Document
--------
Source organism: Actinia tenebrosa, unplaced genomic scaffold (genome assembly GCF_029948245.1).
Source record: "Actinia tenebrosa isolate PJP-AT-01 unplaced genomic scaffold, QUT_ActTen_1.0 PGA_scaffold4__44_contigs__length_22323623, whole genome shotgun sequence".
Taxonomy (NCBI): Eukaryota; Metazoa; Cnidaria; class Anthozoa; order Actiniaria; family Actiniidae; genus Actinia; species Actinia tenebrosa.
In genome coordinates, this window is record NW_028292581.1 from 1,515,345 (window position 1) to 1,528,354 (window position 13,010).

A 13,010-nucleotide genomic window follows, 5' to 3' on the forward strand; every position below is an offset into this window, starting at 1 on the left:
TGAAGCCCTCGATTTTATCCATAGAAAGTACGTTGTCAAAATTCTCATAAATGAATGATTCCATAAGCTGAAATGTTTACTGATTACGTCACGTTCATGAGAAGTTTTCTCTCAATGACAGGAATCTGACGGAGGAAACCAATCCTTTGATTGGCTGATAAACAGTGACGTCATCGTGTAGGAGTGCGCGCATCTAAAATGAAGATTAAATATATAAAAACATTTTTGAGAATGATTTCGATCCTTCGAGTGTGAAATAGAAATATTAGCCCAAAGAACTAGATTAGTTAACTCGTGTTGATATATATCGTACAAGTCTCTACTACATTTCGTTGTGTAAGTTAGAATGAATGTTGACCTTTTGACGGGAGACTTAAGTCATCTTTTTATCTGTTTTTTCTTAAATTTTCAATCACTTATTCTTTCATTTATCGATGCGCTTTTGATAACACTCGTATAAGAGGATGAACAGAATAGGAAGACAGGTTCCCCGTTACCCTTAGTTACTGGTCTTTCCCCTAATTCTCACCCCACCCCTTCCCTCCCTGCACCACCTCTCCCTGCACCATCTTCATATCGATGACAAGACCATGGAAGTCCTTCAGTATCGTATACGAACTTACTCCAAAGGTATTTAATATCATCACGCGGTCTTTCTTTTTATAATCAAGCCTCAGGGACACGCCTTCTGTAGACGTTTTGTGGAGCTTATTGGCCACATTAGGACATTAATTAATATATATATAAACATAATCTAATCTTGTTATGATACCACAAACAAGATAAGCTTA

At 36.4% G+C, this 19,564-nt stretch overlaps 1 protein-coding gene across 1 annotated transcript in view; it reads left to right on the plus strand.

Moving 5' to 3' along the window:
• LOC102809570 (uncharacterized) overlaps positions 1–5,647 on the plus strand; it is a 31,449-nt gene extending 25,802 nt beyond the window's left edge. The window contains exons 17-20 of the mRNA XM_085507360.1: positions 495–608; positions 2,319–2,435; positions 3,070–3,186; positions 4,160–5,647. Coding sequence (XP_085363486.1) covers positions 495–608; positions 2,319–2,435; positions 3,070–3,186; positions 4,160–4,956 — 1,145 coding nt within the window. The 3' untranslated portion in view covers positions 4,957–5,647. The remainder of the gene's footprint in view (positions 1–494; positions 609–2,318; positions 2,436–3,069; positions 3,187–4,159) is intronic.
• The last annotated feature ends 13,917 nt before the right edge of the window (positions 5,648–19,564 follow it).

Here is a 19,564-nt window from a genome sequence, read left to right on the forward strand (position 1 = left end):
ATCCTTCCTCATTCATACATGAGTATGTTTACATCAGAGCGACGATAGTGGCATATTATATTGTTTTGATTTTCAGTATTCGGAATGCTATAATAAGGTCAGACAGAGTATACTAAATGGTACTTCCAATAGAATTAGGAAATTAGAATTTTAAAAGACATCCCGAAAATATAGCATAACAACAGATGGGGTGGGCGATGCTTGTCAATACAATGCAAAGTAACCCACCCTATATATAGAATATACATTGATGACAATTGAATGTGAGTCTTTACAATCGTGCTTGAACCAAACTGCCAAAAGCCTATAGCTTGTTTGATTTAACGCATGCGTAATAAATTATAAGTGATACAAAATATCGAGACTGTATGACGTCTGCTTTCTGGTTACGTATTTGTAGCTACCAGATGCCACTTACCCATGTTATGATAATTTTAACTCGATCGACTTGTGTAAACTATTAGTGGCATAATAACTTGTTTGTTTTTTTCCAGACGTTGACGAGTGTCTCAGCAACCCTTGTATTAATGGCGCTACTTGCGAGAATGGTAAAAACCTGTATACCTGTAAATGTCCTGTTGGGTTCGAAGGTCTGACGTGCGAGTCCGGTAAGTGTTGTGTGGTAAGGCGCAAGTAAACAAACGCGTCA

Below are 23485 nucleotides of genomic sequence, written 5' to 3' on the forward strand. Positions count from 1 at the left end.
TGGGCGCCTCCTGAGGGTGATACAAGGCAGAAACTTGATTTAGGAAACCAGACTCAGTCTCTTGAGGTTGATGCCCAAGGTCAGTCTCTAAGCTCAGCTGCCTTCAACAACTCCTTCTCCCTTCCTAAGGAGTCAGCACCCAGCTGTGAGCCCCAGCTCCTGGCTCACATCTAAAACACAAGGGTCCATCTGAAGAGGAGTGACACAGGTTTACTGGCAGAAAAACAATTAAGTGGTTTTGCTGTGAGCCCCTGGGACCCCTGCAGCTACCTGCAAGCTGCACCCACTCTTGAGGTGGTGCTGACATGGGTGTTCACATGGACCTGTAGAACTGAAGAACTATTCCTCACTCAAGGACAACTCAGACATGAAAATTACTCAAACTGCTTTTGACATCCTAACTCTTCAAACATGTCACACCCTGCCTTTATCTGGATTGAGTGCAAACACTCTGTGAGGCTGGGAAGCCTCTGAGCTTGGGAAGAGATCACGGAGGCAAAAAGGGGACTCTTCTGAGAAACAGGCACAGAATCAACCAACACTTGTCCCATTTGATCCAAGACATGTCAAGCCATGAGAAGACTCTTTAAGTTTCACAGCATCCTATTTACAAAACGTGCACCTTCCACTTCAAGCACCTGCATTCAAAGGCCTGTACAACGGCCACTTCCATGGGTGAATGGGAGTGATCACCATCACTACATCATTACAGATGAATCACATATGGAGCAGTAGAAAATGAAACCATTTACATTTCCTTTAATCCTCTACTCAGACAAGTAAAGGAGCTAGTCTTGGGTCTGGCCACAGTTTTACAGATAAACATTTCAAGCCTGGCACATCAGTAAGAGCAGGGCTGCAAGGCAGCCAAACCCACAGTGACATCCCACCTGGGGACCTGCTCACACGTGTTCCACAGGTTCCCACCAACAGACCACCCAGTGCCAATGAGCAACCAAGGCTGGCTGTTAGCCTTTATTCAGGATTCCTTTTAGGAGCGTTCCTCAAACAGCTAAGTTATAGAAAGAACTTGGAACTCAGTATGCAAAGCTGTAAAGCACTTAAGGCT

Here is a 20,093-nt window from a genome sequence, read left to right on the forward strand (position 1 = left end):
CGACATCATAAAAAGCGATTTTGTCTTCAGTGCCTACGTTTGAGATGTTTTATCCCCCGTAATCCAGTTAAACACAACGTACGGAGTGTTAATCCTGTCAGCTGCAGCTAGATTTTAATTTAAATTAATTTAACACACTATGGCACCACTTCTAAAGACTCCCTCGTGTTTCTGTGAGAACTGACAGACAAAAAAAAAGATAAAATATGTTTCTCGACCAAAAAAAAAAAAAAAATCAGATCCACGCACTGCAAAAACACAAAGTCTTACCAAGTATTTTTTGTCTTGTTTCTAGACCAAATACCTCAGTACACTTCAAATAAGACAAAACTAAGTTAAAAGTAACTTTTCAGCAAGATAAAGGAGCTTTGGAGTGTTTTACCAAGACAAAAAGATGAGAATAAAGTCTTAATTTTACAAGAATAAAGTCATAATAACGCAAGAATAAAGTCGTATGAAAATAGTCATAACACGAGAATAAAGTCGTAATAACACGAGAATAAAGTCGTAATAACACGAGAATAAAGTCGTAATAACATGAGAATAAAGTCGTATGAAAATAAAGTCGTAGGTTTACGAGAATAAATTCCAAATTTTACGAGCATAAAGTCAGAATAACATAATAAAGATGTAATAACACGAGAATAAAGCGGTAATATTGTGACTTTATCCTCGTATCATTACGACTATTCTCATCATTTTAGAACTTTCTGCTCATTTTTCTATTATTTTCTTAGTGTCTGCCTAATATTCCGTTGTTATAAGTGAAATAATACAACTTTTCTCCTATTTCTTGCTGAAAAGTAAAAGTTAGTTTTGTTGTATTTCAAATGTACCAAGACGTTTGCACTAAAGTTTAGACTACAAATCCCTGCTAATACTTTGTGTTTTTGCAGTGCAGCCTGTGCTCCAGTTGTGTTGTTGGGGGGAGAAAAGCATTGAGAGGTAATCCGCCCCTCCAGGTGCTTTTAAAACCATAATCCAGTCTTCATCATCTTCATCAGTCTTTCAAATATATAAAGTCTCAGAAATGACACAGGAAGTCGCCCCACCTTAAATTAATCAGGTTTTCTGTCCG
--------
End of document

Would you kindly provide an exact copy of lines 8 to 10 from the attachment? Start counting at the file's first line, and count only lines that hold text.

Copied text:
Moving 5' to 3' along the window:
• LOC102809570 (uncharacterized) overlaps positions 1–5,647 on the plus strand; it is a 31,449-nt gene extending 25,802 nt beyond the window's left edge. The window contains exons 17-20 of the mRNA XM_085507360.1: positions 495–608; positions 2,319–2,435; positions 3,070–3,186; positions 4,160–5,647. Coding sequence (XP_085363486.1) covers positions 495–608; positions 2,319–2,435; positions 3,070–3,186; positions 4,160–4,956 — 1,145 coding nt within the window. The 3' untranslated portion in view covers positions 4,957–5,647. The remainder of the gene's footprint in view (positions 1–494; positions 609–2,318; positions 2,436–3,069; positions 3,187–4,159) is intronic.
• The last annotated feature ends 13,917 nt before the right edge of the window (positions 5,648–19,564 follow it).